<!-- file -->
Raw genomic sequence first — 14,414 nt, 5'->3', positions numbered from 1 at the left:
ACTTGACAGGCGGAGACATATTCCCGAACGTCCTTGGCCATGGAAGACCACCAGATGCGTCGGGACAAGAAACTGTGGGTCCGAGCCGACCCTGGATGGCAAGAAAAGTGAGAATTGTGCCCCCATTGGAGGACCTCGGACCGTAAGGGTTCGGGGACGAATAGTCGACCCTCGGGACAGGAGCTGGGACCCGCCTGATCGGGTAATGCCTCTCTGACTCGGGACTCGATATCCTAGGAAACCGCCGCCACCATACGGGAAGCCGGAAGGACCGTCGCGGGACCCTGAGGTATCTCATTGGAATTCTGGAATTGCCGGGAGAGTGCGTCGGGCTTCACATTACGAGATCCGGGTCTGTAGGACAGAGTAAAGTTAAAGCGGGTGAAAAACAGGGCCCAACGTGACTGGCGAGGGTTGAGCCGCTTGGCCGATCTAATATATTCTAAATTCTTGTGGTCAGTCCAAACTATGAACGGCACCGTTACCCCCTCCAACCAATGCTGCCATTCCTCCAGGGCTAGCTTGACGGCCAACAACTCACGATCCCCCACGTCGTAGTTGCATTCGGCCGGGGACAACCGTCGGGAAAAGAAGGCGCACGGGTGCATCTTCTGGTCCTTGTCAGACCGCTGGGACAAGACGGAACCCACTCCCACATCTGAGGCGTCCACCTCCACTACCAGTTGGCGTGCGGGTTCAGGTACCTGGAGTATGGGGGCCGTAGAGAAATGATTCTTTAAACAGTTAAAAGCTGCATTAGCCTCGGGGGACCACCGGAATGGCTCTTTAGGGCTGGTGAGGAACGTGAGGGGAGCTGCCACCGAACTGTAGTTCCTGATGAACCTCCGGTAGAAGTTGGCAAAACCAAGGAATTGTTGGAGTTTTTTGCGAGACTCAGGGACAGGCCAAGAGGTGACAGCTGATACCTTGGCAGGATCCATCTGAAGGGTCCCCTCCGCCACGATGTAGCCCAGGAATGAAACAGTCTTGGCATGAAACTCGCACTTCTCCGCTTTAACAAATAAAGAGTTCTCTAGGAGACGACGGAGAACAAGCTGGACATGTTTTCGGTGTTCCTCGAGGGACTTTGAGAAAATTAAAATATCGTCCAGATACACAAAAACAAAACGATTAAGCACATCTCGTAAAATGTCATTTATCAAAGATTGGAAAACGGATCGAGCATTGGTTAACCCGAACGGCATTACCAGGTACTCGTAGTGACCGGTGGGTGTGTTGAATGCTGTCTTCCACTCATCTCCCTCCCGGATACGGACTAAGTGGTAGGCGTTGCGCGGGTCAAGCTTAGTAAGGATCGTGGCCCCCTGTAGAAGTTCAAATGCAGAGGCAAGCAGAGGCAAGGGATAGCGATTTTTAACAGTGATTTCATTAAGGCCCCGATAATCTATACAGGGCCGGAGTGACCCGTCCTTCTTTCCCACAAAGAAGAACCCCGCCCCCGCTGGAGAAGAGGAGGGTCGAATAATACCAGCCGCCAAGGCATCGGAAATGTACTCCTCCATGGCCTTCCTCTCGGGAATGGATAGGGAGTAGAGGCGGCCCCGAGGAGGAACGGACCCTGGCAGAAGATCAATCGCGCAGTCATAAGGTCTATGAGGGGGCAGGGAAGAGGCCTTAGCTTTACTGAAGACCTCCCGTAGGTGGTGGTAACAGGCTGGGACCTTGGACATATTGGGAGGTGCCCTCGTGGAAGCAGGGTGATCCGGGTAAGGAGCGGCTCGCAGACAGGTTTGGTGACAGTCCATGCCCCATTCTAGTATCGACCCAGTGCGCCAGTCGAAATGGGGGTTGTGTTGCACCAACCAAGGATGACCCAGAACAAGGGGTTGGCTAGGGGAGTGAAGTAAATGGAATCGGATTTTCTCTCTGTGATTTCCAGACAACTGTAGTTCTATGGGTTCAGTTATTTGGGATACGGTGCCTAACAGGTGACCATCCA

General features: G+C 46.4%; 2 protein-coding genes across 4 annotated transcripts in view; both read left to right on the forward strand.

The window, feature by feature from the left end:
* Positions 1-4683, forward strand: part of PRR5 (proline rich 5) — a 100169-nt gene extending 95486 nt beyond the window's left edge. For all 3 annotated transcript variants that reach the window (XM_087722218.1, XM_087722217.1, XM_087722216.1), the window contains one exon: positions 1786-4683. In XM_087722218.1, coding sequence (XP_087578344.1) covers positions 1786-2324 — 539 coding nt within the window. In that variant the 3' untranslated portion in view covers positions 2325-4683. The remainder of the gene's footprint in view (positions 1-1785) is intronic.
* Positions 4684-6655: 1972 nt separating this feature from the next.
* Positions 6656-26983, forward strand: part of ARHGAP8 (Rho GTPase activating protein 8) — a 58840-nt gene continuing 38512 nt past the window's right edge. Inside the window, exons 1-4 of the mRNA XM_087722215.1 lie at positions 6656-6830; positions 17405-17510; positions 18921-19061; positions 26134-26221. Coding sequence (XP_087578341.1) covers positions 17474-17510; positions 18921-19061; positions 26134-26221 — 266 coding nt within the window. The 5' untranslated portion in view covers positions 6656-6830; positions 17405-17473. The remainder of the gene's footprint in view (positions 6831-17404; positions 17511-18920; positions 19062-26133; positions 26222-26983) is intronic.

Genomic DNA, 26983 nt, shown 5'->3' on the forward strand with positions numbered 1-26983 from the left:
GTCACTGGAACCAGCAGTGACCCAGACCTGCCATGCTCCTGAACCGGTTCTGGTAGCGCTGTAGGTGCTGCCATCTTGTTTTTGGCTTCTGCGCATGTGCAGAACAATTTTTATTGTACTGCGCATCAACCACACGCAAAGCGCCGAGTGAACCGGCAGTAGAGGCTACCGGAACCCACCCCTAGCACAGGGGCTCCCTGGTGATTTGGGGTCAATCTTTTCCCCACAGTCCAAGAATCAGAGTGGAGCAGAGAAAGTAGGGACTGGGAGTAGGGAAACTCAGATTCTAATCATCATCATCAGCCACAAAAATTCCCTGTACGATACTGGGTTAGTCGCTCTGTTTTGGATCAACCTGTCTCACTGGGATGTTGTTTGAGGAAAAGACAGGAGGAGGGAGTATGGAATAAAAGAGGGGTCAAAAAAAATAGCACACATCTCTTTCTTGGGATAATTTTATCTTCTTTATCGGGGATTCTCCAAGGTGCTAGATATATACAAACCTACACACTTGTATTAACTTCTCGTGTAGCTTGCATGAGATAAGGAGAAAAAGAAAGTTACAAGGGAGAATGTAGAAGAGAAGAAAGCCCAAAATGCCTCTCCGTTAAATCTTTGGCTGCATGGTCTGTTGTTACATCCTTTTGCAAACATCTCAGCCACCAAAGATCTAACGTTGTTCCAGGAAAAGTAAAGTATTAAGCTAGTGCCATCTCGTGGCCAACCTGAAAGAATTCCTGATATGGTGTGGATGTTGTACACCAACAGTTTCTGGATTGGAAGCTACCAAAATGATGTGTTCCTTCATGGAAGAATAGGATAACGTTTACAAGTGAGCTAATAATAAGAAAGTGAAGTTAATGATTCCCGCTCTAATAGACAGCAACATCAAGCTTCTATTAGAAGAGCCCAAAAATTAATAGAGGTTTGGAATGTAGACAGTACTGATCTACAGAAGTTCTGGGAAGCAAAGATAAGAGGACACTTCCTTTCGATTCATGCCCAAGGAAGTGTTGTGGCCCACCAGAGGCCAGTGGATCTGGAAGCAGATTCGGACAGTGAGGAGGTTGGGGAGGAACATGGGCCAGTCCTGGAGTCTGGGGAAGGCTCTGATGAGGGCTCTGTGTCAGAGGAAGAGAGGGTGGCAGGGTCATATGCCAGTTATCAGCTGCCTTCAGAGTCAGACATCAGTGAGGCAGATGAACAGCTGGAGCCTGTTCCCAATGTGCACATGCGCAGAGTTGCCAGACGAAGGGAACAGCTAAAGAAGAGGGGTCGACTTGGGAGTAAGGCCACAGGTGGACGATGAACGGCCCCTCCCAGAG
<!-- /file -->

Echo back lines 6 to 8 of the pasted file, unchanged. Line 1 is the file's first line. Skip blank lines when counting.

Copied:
* Positions 4684-6655: 1972 nt separating this feature from the next.
* Positions 6656-26983, forward strand: part of ARHGAP8 (Rho GTPase activating protein 8) — a 58840-nt gene continuing 38512 nt past the window's right edge. Inside the window, exons 1-4 of the mRNA XM_087722215.1 lie at positions 6656-6830; positions 17405-17510; positions 18921-19061; positions 26134-26221. Coding sequence (XP_087578341.1) covers positions 17474-17510; positions 18921-19061; positions 26134-26221 — 266 coding nt within the window. The 5' untranslated portion in view covers positions 6656-6830; positions 17405-17473. The remainder of the gene's footprint in view (positions 6831-17404; positions 17511-18920; positions 19062-26133; positions 26222-26983) is intronic.

Genomic DNA, 26983 nt, shown 5'->3' on the forward strand with positions numbered 1-26983 from the left: